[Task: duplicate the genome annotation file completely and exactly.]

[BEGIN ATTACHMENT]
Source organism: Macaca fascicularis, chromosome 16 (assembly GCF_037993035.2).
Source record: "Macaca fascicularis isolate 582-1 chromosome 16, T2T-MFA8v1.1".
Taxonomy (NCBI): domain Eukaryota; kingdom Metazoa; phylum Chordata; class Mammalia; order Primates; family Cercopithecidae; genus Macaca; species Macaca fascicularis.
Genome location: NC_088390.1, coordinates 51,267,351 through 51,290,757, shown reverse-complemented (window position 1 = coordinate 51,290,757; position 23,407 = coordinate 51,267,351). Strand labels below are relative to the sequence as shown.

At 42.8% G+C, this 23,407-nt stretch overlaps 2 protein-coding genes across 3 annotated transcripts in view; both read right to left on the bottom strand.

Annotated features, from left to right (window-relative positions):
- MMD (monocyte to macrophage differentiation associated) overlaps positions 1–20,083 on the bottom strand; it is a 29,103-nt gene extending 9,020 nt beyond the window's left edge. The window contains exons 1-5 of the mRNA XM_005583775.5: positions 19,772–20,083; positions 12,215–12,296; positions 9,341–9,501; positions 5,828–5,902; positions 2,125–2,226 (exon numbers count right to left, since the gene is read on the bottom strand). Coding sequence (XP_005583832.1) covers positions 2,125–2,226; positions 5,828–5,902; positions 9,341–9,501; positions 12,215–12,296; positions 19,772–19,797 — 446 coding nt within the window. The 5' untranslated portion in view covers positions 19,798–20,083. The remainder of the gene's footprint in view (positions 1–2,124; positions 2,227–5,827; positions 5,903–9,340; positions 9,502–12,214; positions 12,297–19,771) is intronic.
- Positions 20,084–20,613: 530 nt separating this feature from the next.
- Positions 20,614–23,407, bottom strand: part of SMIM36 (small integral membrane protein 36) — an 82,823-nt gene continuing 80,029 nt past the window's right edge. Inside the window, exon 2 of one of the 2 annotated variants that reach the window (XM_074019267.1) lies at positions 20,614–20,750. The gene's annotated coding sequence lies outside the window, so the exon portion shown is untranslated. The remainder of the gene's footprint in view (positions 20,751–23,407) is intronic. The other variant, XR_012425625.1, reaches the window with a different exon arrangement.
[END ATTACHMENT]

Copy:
Source organism: Macaca fascicularis, chromosome 16 (assembly GCF_037993035.2).
Source record: "Macaca fascicularis isolate 582-1 chromosome 16, T2T-MFA8v1.1".
Taxonomy (NCBI): domain Eukaryota; kingdom Metazoa; phylum Chordata; class Mammalia; order Primates; family Cercopithecidae; genus Macaca; species Macaca fascicularis.
Genome location: NC_088390.1, coordinates 51,267,351 through 51,290,757, shown reverse-complemented (window position 1 = coordinate 51,290,757; position 23,407 = coordinate 51,267,351). Strand labels below are relative to the sequence as shown.

At 42.8% G+C, this 23,407-nt stretch overlaps 2 protein-coding genes across 3 annotated transcripts in view; both read right to left on the bottom strand.

Annotated features, from left to right (window-relative positions):
- MMD (monocyte to macrophage differentiation associated) overlaps positions 1–20,083 on the bottom strand; it is a 29,103-nt gene extending 9,020 nt beyond the window's left edge. The window contains exons 1-5 of the mRNA XM_005583775.5: positions 19,772–20,083; positions 12,215–12,296; positions 9,341–9,501; positions 5,828–5,902; positions 2,125–2,226 (exon numbers count right to left, since the gene is read on the bottom strand). Coding sequence (XP_005583832.1) covers positions 2,125–2,226; positions 5,828–5,902; positions 9,341–9,501; positions 12,215–12,296; positions 19,772–19,797 — 446 coding nt within the window. The 5' untranslated portion in view covers positions 19,798–20,083. The remainder of the gene's footprint in view (positions 1–2,124; positions 2,227–5,827; positions 5,903–9,340; positions 9,502–12,214; positions 12,297–19,771) is intronic.
- Positions 20,084–20,613: 530 nt separating this feature from the next.
- Positions 20,614–23,407, bottom strand: part of SMIM36 (small integral membrane protein 36) — an 82,823-nt gene continuing 80,029 nt past the window's right edge. Inside the window, exon 2 of one of the 2 annotated variants that reach the window (XM_074019267.1) lies at positions 20,614–20,750. The gene's annotated coding sequence lies outside the window, so the exon portion shown is untranslated. The remainder of the gene's footprint in view (positions 20,751–23,407) is intronic. The other variant, XR_012425625.1, reaches the window with a different exon arrangement.